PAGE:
There are a few aspects of child development that teachers, parents and carers often talk about when it comes to nursery-age children. These include aspects of development such as the physical, social, and emotional growth of a child, early literacy and numeracy abilities, or self-regulation skills. However, an area of development that has been relatively overlooked is that of social cognition. It includes a complex set of skills that are crucial for development and have long-lasting impact, well beyond childhood. In this post, we briefly discuss the basic dimensions of social cognition in early childhood, and summarise some recent findings that have come out of our work at Alphablocks Research Lab in collaboration with leading academics.
In early years education, reading comprehension refers to a child’s ability to understand and interpret what is being read to them. It involves a specific set of skills, such as vocabulary understanding, word recognition, decoding (the ability to read some individual words), and question answering (the ability to ask or answer questions about what has been read to them).
The importance of early reading comprehension cannot be underestimated, as numerous studies over the past decades show that it lays the foundation for future outcomes at school, and has been linked to better self-regulation and social-cognitive abilities. In turn, these are known to support overall well-being, are conducive to learning and act as a protective factor for a range of early mental health challenges.
Young children begin to develop a sense of curiosity and start asking questions about the world around them at an early age. In fact, infants and toddlers are naturally curious and are constantly exploring their environment through their senses. As children grow and develop, they become more and more curious about the world around them and will often ask questions about how things work or why things happen. The first steps in scientific enquiry can be taken by fostering this natural curiosity and “systematic” investigation, that is, repeated and consistent exploration of a child’s environment.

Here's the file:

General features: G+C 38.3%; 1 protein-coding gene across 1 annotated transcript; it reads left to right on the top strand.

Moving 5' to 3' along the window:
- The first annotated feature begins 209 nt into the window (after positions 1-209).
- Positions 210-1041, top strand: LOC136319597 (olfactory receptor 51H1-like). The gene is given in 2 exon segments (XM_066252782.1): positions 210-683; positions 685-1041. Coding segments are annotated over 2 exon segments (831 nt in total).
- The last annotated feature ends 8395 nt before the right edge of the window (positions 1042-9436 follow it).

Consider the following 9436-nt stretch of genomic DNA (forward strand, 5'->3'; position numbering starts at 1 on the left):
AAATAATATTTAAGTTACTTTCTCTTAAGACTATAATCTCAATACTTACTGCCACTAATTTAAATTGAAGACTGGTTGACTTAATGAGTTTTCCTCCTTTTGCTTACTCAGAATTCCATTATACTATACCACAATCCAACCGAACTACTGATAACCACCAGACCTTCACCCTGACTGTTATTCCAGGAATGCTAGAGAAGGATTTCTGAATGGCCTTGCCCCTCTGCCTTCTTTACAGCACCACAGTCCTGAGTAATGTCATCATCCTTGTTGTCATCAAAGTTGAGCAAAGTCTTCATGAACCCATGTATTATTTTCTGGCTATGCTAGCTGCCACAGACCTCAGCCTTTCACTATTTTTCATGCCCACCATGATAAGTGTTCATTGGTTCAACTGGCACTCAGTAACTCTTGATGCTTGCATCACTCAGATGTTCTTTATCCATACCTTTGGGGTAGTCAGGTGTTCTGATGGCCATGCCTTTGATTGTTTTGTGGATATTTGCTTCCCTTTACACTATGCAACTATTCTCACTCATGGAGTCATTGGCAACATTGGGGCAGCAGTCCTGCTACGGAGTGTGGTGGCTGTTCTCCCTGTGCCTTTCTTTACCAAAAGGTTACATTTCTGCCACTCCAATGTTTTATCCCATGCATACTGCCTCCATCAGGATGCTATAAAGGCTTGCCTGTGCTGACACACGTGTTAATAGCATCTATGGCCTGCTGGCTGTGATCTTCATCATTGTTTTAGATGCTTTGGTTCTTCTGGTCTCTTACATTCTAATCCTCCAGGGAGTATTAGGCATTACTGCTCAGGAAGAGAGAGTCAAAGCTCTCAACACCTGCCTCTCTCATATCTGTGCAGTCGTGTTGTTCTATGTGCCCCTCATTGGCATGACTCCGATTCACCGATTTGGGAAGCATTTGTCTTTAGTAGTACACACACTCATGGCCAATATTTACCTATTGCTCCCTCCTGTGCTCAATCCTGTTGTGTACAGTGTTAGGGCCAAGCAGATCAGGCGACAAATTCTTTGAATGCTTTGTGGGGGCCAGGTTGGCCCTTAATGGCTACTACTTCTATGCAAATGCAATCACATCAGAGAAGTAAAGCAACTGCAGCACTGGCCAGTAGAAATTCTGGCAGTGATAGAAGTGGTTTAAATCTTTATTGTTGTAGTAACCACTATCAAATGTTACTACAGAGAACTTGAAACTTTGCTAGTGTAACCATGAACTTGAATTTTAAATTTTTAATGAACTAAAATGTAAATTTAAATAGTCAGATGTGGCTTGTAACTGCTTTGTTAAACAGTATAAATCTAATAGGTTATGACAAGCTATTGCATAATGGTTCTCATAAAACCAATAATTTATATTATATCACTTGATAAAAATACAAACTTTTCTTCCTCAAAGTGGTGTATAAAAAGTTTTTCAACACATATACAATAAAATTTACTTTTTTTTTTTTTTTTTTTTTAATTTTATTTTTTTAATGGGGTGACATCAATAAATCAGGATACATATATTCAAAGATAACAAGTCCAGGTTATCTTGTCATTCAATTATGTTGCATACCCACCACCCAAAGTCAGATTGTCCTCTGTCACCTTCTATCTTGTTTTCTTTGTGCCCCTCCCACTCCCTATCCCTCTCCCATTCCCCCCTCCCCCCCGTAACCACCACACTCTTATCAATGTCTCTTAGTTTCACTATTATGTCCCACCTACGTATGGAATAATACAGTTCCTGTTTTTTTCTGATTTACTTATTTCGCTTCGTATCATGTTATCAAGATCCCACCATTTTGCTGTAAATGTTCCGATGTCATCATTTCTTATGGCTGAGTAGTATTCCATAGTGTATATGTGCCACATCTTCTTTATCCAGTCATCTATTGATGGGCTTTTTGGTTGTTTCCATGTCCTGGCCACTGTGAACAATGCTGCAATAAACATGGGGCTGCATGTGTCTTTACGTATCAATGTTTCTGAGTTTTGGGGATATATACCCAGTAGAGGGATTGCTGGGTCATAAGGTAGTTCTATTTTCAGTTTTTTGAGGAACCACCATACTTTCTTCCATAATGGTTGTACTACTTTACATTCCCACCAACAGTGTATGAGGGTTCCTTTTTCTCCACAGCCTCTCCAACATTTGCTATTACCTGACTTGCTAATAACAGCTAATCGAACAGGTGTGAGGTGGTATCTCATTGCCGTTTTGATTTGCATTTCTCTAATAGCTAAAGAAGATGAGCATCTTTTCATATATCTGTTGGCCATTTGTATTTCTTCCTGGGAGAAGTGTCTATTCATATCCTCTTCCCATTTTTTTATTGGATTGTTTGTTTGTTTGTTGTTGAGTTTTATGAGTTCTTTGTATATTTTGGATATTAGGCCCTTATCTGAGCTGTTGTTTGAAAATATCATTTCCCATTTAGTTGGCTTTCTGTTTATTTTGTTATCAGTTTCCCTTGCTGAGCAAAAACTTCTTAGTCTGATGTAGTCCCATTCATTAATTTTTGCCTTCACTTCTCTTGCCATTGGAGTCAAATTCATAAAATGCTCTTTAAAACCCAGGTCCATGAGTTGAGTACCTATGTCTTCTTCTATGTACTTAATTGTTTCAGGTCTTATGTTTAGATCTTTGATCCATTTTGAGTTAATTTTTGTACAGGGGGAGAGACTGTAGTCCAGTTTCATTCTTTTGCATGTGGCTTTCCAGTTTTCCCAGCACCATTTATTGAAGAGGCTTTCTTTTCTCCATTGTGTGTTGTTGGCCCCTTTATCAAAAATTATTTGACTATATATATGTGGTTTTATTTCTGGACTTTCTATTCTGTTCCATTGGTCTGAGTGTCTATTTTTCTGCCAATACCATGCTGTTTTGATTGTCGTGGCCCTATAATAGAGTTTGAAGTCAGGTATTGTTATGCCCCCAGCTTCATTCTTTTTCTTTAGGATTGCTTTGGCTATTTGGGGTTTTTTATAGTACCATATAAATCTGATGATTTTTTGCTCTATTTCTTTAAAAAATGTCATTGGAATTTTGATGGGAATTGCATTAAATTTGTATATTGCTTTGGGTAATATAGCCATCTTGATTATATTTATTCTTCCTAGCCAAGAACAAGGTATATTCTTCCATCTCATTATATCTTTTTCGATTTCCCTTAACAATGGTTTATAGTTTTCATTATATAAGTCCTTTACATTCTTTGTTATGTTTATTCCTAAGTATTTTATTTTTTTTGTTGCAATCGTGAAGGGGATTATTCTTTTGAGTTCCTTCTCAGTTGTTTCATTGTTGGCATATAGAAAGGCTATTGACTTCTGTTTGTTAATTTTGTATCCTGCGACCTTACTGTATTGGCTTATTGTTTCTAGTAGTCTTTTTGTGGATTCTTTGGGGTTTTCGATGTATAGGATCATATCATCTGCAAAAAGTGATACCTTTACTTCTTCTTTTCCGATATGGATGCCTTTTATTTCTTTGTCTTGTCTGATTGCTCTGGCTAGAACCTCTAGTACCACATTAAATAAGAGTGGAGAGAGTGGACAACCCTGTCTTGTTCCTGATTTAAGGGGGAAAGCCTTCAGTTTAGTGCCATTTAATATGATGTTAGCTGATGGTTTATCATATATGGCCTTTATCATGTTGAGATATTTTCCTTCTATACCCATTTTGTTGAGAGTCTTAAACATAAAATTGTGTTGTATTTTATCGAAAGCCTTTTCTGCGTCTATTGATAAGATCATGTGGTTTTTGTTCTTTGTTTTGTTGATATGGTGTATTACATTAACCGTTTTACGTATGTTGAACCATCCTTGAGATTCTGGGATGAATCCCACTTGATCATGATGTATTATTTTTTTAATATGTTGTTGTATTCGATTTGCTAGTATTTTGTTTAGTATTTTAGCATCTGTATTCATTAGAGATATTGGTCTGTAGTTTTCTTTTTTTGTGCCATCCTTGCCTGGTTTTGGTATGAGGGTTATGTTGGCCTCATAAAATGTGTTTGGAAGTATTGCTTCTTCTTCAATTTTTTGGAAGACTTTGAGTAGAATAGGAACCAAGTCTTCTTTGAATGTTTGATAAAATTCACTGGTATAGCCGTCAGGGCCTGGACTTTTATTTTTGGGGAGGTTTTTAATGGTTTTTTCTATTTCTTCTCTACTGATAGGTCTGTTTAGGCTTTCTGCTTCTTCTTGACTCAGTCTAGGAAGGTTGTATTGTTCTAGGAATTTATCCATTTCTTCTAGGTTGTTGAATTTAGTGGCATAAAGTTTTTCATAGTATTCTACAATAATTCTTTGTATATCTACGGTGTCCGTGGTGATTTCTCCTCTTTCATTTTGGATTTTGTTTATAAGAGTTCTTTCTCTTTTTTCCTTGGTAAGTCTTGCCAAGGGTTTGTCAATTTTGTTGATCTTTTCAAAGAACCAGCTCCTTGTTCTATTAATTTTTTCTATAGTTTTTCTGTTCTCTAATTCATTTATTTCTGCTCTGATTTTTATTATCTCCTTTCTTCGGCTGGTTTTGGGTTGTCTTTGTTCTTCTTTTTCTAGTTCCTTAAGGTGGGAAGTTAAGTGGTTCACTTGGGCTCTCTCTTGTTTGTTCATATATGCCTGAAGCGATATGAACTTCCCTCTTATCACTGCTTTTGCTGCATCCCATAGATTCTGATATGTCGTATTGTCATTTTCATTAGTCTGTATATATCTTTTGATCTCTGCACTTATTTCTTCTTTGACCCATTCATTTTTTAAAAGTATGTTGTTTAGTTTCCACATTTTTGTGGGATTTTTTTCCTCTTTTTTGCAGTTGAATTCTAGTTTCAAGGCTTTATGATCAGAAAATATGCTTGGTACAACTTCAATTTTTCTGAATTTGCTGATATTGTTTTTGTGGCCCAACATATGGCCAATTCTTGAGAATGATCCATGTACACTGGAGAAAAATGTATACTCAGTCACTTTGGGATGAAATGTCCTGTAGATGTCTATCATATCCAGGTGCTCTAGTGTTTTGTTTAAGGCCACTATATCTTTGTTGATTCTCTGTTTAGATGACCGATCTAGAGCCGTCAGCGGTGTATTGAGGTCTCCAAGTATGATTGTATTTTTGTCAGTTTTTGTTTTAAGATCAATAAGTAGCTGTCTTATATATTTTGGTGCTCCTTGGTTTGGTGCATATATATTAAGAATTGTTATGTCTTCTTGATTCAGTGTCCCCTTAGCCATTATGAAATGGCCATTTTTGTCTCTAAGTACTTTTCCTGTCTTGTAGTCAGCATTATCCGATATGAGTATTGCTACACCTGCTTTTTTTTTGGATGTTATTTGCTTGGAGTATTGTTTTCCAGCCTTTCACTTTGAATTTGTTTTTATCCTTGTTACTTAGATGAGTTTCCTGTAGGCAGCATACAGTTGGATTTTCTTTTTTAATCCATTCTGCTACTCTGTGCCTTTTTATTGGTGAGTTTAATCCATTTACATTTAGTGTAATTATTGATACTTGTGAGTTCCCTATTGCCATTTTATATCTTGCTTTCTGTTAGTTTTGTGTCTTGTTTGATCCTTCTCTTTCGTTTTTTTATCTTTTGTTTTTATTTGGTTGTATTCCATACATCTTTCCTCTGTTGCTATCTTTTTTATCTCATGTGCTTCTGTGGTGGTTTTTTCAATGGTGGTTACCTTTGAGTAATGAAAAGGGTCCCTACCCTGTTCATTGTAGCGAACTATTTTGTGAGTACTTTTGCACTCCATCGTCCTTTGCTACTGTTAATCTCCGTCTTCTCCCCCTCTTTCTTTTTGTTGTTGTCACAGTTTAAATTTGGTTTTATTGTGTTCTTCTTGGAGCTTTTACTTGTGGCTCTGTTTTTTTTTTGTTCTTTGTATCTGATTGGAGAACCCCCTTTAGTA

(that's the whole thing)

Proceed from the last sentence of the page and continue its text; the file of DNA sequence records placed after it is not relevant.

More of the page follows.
There are many ways you can support and encourage your child’s journey in exploration. In general, it is important to provide your child with age-appropriate materials and activities, answer their questions no matter how basic or strange they may seem at first, and encourage them to make observations and ask more questions.
During the previous term, we noticed that our children were showing a strong interest in light and shadows, as well as colours and space. As usual, we followed the children’s interests and ideas, and we decided to have a whole half term dedicated to the theme “Colour and Light”.
Written by Laura Rodemeyer, EYTS, Qualified Forest School Practitioner
We want our children to feel a sense of belonging and responsibility towards their environment, have a sound knowledge of the flora and fauna that surrounds them and to be able to recognise the beauty and importance of the natural world. The Forest School approach is a useful tool to achieve these goals, giving children opportunities to learn about and explore the world they live in.